The glowing sun illuminated Sue Paterno as she stood at a lectern, poised to kick off the marathon reading of Catch-22, and the sign that hung above her head spoke to the message of the day: “Proud to Support Penn State Academics”
It was just after 1 p.m. Wednesday on the lawn of Pattee and Paterno Library and the overnight reading of former Penn State Professor Joseph Heller’s classic American novel was about to begin with one of the university’s most notable supporters.
“What are we going to call this, Sparksville? Like how we have Nittanyville,” she joked to the large crowd, brainstorming a name for the group of students who would camp out next to the Sparks building to experience the reading.
“Or maybe Sueville,” she said, referencing the Dean of the College of Liberal Arts Susan Welch who was set to read within the hour.
When Paterno began, she spoke the words with vigor, capturing each character’s voice and emotion. Stumbling on a few words, she chuckled and said, “Who gives a sh—t?” sparking laughter throughout the crowd.
After about 15 minutes, she passed the book to women’s volleyball coach Russ Rose, who read with similar passion.
Before leaving, Paterno posed for pictures with several students, including a group of high school students from the LifeLink program.
She kept up her lighthearted spirit and joked that she was free of nerves since she learned to read in the first grade.
Though taking the podium wasn’t hard for Paterno, she still made sure to stress the importance of the event.
“This gets everyone together to share a story, to participate and to start a dialogue,” she said. “It’s something we ought to do more often.”
As the titular speaker left the lawn and Rose completed his contribution, the pages kept turning with readings from- women’s volleyball players Maggie Harding and Marika Racibarskas.
Faculty members said they hoped this event would shine a light on the prestige of Penn State academics, particularly liberal arts and American literature.
Sean Goudie, associate professor of English and the director of the Center for American Literary Studies, which was a co-sponsor of the event, said Penn State offered the first course in American literature at a time when other universities believed the genre had no merit.
He also emphasized the need to show outsiders all the university has to offer.
“At this time, it is important both locally and nationally to show what an amazing place Penn State is for academics,” he said. “This will remind us all of our mission, which is bigger than sports –– to celebrate intellectual life.”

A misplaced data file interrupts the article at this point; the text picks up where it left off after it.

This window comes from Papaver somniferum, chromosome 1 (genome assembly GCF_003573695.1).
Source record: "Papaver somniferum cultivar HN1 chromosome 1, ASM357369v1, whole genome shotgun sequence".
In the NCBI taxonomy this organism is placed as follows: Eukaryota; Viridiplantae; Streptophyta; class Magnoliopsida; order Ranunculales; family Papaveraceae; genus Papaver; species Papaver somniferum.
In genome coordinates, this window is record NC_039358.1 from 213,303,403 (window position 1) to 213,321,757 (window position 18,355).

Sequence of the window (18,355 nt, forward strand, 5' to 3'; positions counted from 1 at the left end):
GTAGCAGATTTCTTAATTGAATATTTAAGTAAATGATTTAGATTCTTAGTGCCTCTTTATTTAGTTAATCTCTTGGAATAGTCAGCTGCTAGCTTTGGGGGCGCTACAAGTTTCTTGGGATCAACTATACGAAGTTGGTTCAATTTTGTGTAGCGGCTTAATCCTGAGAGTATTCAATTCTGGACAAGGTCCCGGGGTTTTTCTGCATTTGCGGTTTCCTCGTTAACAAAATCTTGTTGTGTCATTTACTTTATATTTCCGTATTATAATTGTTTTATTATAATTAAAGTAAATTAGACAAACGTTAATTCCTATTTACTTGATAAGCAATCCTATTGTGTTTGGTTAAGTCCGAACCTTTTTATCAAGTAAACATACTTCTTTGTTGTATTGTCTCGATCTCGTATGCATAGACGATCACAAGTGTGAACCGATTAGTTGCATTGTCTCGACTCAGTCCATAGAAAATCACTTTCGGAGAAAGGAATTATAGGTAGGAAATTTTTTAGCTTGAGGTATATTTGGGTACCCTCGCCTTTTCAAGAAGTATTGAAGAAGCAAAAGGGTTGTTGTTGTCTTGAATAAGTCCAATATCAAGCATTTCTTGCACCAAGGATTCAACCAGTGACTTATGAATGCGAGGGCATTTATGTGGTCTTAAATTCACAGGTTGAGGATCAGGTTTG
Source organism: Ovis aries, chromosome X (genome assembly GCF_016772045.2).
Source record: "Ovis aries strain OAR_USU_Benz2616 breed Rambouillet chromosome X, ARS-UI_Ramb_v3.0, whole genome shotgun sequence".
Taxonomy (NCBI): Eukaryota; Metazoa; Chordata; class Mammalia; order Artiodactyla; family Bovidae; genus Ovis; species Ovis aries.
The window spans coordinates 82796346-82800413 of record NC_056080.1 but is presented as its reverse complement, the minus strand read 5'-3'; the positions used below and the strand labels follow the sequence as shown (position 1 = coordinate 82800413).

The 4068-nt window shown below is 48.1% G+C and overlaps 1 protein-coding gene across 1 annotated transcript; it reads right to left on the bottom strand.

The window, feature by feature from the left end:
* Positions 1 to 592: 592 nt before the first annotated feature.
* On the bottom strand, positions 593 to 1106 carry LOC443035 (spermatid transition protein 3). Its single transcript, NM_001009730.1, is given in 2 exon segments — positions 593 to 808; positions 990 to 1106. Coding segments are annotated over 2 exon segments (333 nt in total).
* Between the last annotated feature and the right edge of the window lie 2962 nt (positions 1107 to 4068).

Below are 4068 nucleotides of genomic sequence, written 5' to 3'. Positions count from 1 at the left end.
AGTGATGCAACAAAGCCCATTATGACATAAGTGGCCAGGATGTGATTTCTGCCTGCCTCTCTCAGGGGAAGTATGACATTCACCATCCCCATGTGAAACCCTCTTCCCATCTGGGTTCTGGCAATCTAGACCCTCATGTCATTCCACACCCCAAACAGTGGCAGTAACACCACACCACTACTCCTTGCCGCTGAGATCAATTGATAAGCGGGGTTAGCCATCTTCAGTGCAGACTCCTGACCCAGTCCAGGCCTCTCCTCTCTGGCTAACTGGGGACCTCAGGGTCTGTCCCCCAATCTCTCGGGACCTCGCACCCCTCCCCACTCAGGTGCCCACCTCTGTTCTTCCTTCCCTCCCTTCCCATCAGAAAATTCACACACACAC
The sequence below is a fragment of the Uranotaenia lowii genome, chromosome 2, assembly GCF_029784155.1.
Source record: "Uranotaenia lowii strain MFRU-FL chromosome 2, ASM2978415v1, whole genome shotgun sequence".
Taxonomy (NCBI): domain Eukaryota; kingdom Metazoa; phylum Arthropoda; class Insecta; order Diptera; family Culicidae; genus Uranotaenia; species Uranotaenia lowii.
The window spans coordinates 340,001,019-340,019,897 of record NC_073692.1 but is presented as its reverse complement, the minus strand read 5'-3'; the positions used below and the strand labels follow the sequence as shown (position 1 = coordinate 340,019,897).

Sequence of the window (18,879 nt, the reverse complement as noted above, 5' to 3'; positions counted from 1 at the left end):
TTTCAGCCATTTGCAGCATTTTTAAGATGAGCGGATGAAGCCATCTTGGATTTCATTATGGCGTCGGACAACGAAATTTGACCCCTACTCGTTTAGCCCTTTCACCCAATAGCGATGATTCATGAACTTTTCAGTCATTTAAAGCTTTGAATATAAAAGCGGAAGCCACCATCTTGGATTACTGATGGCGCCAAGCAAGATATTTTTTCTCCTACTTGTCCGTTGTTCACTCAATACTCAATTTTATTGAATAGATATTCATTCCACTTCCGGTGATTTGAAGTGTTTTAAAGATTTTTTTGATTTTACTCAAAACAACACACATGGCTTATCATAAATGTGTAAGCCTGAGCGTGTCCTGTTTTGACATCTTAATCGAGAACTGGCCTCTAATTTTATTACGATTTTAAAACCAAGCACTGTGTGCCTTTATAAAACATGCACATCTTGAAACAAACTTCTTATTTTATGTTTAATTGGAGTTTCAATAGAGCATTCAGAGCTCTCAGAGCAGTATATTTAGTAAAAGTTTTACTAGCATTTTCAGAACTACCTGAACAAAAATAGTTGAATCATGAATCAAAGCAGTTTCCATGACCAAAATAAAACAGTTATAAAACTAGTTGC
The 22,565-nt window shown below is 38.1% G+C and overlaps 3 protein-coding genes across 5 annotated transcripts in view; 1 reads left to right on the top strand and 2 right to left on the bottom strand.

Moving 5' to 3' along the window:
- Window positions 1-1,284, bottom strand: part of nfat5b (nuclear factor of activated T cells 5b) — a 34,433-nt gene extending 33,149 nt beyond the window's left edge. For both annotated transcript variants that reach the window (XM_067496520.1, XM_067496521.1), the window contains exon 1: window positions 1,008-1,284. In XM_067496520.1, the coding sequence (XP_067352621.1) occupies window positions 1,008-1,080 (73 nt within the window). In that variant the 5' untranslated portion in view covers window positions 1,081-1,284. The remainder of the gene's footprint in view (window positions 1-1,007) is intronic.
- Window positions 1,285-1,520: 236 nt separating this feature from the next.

He also said the Paterno family has been “heroes and champions” of the arts and humanities at Penn State. Goudie said the English department would not be top-ranked without programs such as the Paterno Fellows.
Rose, the first of many readers to represent Penn State athletics, said he wanted to show his support for the whole university experience, which he believes is not exclusively academics or sports.
“The culture here is terrific” he said. “There is a great balance between the two.”
Rose said he believes that sometimes more can be learned from experiences than from classroom lessons, which is one of the reasons he wanted to participate in this unique event.
Harding (junior-food science) echoed Rose’s remarks.
She said although the media portrays Penn State as a school that prioritizes athletics over everything, she thinks all of the athletes are students first.
The event seemed to have a successful start as many passing students stopped to listen to the readers. Some sprawled out in the sun, while others caught just a few lines before heading to class. Some people even grabbed a copy of the book to read along with the current speaker.
The readers all received a T-shirt that said, “Catch-22: I read. Did you?” and the first 200 readers at the event will receive the same shirt.
Professor of comparative literature Eric Hayot, who helped organize the event, encouraged students to come at any time to read for as little as five minutes since he expects the final sentence won’t be read until this afternoon.
He said he was pleased with the turnout, especially those who came out to see Paterno, who he called a “huge supporter” of academics.
Hayot plans to salute Penn State academics each year by making this an annual event, he said.
He hopes to invite a theatre group to act out chapters and also try to invite more big names to follow Paterno in future years.
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